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This conference will focus on the interaction between polynomial
system solving, kinematics, and robotics. The foundational methods
in numerical algebraic geometry were motivated by the solving of polynomial systems
arising from kinematics and robotics. For example, versions
of homotopy continuation implemented on computers were already being used to solve kinematics problems
in the early 1960s. This interplay continues over 50 years later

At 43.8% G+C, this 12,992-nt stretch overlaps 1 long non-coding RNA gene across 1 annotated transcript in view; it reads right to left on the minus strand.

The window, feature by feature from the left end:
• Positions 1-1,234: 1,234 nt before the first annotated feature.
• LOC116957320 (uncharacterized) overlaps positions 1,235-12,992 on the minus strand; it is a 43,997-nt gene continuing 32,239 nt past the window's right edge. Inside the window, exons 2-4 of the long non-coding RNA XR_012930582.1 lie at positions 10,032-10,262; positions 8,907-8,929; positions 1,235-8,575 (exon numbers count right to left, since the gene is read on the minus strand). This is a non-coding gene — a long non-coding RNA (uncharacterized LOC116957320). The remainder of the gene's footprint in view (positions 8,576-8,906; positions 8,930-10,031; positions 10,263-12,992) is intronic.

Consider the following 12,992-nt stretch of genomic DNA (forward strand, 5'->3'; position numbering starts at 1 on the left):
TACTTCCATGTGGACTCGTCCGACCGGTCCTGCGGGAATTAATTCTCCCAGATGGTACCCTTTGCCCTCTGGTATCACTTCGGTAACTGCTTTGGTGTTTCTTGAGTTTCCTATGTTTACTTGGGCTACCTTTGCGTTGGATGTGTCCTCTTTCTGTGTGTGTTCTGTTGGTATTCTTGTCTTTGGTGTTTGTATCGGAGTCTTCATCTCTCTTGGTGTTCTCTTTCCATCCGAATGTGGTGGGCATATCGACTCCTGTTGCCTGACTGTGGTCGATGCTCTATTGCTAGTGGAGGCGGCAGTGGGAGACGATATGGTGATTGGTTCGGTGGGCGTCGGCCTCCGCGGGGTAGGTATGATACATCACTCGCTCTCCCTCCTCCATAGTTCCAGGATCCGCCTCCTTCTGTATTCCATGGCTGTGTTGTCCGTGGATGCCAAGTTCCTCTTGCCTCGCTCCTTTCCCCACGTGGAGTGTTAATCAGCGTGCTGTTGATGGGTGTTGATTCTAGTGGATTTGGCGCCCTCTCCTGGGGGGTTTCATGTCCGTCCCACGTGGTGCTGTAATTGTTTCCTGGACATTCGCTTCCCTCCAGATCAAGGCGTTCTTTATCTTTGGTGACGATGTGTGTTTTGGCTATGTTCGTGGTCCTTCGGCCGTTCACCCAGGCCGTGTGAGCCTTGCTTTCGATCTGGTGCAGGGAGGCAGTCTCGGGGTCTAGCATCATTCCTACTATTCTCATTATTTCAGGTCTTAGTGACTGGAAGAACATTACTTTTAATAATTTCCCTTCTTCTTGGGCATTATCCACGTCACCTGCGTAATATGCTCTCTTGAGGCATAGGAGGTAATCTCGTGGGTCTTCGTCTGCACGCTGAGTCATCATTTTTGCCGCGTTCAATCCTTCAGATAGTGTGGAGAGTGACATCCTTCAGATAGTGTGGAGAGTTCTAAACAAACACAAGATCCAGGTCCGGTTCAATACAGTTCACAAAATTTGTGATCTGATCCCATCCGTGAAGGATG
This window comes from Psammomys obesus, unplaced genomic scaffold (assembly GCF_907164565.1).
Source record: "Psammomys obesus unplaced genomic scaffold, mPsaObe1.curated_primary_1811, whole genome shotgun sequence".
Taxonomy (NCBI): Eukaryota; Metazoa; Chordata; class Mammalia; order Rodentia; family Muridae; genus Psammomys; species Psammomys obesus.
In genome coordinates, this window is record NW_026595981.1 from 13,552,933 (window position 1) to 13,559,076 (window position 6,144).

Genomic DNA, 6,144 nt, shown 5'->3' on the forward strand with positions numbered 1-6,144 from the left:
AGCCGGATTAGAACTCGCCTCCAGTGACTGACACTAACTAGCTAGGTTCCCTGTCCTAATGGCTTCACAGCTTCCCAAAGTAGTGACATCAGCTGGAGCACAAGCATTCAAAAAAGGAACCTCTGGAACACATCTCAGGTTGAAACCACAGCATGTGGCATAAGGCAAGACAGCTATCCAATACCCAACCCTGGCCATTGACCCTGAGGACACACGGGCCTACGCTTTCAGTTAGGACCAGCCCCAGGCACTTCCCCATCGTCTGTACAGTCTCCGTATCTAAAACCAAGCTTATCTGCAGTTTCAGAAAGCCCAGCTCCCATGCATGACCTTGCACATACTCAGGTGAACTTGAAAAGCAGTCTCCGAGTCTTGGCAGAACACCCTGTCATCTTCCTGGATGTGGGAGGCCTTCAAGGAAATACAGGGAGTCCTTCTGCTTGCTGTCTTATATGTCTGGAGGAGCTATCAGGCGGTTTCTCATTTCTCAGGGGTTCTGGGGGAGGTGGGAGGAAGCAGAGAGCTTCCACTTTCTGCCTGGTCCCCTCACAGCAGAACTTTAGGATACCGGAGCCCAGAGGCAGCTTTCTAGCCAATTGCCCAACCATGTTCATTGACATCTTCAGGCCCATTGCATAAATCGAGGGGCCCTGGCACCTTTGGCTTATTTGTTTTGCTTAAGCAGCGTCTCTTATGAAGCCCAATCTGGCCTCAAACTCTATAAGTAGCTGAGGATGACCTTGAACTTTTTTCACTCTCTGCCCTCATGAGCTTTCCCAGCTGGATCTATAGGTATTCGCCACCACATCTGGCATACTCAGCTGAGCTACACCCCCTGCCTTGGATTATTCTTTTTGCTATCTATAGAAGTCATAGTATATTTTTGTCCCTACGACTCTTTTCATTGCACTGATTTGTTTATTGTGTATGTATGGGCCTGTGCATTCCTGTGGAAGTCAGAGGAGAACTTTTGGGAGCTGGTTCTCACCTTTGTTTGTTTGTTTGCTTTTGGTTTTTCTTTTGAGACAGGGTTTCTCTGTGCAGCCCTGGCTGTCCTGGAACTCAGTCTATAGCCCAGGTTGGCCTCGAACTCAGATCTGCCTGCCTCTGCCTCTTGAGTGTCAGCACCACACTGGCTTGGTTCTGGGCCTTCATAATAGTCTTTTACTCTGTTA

with new algorithms being developed motivated by kinematics and robotics, and novel problems solved using these algorithms.
Acknowledgements: We gratefully acknowledge the support of the Nieuwland Lecture Series, Duncan Professor of Mathematics, College of Science, and Department of Applied and Computational Mathematics and Statistics at the University of Notre Dame as well as Oak Ridge Associated Universities, National Science Foundation and the Institute for Mathematics and its Applications. 

Department of Applied and Computational Mathematics and Statistics 

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